Sunday, 24 January 2016

The Hyle – EP (2016) / 87%

Corn doom

Denmark's The Hyle released a pretty good demo 2 years ago and now they're back with a brand new extended play composed of 2 extended tracks for a bit less than 20 minutes of doom metal. It certainly feels longer since I've been pressing the repeat button all day…

Playing a style of traditional doom betting highly on atmospheric moments and downtuned heaviness, the band is right at the border of doom/stoner without entering it. They do dig Electric Wizard a lot and their riffs are pretty distorted but they're way deeper and entrancing than your usual stoner band, they even include some psychedelic moments. It's slow, repetive (but not overly so) and full of subtle textures. Like near the end on the first track, there's those little touches during the calm break before the heavy end.

It's crushing but totally laid back and features a pretty original take on doom reminding me of the Canadian duo Zaum (they're freaking awesome) as they're also including some middle-eastern influences (mostly apparent on track 2 “Samaa”). The use of the sitar midway through the song made this song truly special. The electric guitars are superb and the production is top notch, the leads at the end of the same track are well done, there's many guitar tracks at once and it creates a rich sound environment. The vocals while rare are quite good, not buried under the whole thing at all, they're clean and quite soothing, really.

The two tunes are taking their time to develop, The Hyle doesn't mind two minutes introductions and I don't either when the riffs are that good. These guys are ready to unleash something more substantial, they have found their sound and it's pretty freaking legit. It's loud but classy and smart doom and I'm convinced.

Magic Circle, Cauchemar & Starlight Ritual @Katacombes in Montréal, January 22nd 2016


For my first gig of 2016, I couldn't ask for a better opportunity to go out in the harsh coldness of Québec's winter. We were served the cream of Montréal's up and coming trad metal scene and the best doom the American east coast has produced in ages.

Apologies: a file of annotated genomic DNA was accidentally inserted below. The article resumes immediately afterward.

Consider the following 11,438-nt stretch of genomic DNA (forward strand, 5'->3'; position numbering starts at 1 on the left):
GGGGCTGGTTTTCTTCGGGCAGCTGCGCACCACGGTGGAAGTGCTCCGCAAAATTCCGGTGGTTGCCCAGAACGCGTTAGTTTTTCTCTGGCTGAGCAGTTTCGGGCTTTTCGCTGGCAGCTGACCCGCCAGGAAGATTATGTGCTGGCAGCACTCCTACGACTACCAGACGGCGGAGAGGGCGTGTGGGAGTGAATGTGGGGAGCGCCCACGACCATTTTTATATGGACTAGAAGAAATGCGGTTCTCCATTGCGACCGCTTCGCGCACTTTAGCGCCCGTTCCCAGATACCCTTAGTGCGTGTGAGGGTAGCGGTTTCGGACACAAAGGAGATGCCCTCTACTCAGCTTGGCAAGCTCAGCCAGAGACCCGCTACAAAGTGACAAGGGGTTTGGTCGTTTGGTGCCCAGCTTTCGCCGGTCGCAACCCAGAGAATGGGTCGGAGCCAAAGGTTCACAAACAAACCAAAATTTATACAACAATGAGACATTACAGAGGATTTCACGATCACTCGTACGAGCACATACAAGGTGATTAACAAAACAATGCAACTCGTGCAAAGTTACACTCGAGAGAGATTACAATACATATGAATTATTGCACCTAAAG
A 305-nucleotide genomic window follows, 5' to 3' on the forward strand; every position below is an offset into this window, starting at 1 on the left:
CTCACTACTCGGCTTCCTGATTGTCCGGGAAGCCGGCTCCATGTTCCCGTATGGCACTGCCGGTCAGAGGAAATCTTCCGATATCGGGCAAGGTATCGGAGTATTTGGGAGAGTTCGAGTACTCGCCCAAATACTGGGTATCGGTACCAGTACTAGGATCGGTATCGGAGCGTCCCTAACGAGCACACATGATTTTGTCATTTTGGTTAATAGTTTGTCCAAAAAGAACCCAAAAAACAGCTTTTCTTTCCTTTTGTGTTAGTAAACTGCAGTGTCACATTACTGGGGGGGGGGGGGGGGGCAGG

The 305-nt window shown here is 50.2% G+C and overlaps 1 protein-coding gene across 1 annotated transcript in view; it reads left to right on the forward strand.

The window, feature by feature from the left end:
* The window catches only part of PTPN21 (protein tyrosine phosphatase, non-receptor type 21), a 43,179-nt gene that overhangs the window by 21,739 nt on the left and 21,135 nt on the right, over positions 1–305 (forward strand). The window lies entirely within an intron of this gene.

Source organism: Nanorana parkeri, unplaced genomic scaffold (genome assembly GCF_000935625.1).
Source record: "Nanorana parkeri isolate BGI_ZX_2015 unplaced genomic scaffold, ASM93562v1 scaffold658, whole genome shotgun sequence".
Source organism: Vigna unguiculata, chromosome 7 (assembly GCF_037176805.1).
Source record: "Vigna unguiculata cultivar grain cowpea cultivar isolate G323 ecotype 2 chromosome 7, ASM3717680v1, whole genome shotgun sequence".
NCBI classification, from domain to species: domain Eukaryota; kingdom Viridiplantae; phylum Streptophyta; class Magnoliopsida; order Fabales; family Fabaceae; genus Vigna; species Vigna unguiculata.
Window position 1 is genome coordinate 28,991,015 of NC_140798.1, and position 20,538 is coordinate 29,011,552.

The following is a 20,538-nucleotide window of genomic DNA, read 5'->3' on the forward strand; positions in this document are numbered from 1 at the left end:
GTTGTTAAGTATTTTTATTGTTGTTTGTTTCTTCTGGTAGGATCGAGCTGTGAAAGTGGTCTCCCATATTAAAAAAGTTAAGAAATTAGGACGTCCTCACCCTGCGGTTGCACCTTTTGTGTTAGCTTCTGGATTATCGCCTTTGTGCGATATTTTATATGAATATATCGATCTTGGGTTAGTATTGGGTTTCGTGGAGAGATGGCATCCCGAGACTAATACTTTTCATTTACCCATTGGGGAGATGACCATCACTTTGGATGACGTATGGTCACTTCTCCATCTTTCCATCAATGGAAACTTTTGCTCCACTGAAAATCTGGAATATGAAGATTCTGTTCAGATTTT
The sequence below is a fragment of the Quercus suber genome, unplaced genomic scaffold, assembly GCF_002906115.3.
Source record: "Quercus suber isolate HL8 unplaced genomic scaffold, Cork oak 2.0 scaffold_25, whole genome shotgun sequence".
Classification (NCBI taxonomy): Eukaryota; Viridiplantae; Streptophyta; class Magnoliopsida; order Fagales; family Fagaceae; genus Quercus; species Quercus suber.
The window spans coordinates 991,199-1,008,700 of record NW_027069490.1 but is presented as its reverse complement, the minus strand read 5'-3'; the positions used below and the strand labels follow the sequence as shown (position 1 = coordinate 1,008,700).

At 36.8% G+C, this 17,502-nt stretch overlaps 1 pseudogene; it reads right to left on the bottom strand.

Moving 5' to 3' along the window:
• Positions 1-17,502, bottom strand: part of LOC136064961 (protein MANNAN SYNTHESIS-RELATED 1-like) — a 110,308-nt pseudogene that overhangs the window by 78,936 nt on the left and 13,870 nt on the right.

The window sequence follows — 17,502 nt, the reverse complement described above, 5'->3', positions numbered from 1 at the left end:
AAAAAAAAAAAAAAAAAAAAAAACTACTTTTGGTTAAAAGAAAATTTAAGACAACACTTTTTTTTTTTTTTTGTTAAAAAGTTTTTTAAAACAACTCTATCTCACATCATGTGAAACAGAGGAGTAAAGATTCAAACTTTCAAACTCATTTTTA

*All shitty pictures by yours truly*

Poster by Annick Giroux
Starlight Ritual is a newcomer to Québec's metal scene and this was I believe their third gig ever (I saw their first one as part of the Grimposium festival when they opened for California's Cardinal Wyrm) and they were once again impressive. The quarter composed of inexperienced but super impressive guys except for J-F Bertrand widely known for being a member of black metallers Forteresse are bringing metal back to its roots. Fronted by Damian, heavily inspired by Dio is a force to be reckoned with on stage and managed to impress the jam-packed crowd (gigs on Fridays are always awesome) and also the dudes of Magic Circle. Their songs are mostly long numbers with rich and loud guitars, thick bass lines and a bunch of influences ranging from Rainbow to epic doom metal and it's marvelous. Their debut EP was all kind of cool (check my review : HERE) and they're currently working on a new one, the track they played they played from it was superb and I'm excited to hear their new stuff. It's quite a travesty that they're still an independant/unsigned band, they're the real deal, a real metal band for real fans of the genre. They made the stage their bitch and make you feel like you're seeing a band in a really small stadium since their music is so ballsy and timeless.


Starlight Ritual on Facebook





Cauchemar is perhaps my favorite local band, the occult doom quartet is so entertaining and I was surprised that even if I saw them so many times (including their first gig ever when they opened for Vulcain), I've never actually wrote a live review for one of their gigs Well, here it is! It was their first gig with their new drummer Xavier Berthiaume (who's usually playing black metal) and he rocked the drumset like a bald madman. Cauchemar are very freaking tight live, the Gibson of Francois Patry is heavy and never misses a note, this dude's rhythm skills are impressive and Andrés Arango's bass playing is simply technically great. Annick Giroux is always super charismatic on stage and her presence overshadows her lack of range compared to the two other singers showcased tonight. I always liked the spooky fun feel Cauchemar, their French lyrics are intelligent and well written, it's cool to have your favorite style of metal sung in your mother tongue.

They played a strong set composed of many old tracks from their debut EP “La Vierge Noire” like the bloody “Magie rouge” or “Les ailes de la mort” or the sombre “Le voile d'Isis” but also some tracks from their excellent debut full length (review of Tenebrario: HERE) like “Le fantôme” or “L'appel”. The main appeal of their gig for me was the new songs from their upcoming yet untitled full length due for later this year. Songs like “La vallée des rois” or “Sepolta Viva” were great numbers and I'm excited for their new album. Their doom metal is fast paced and keeps things short and precise like Pentagram often do, their riffs are solid and their short leads awesome. It's just groovy, well played traditional metal and it's a joy to see live, I've seen them more than six times and I'm looking forward to their future performances. They're about to leave for a short Mexican tour/trip with Metalian (local heavy metal heroes, they share their bassist with 'em) and Voltax (who played Wings of Metal III this summer), Cauchemar would go well with tacos and cold Dos Equis!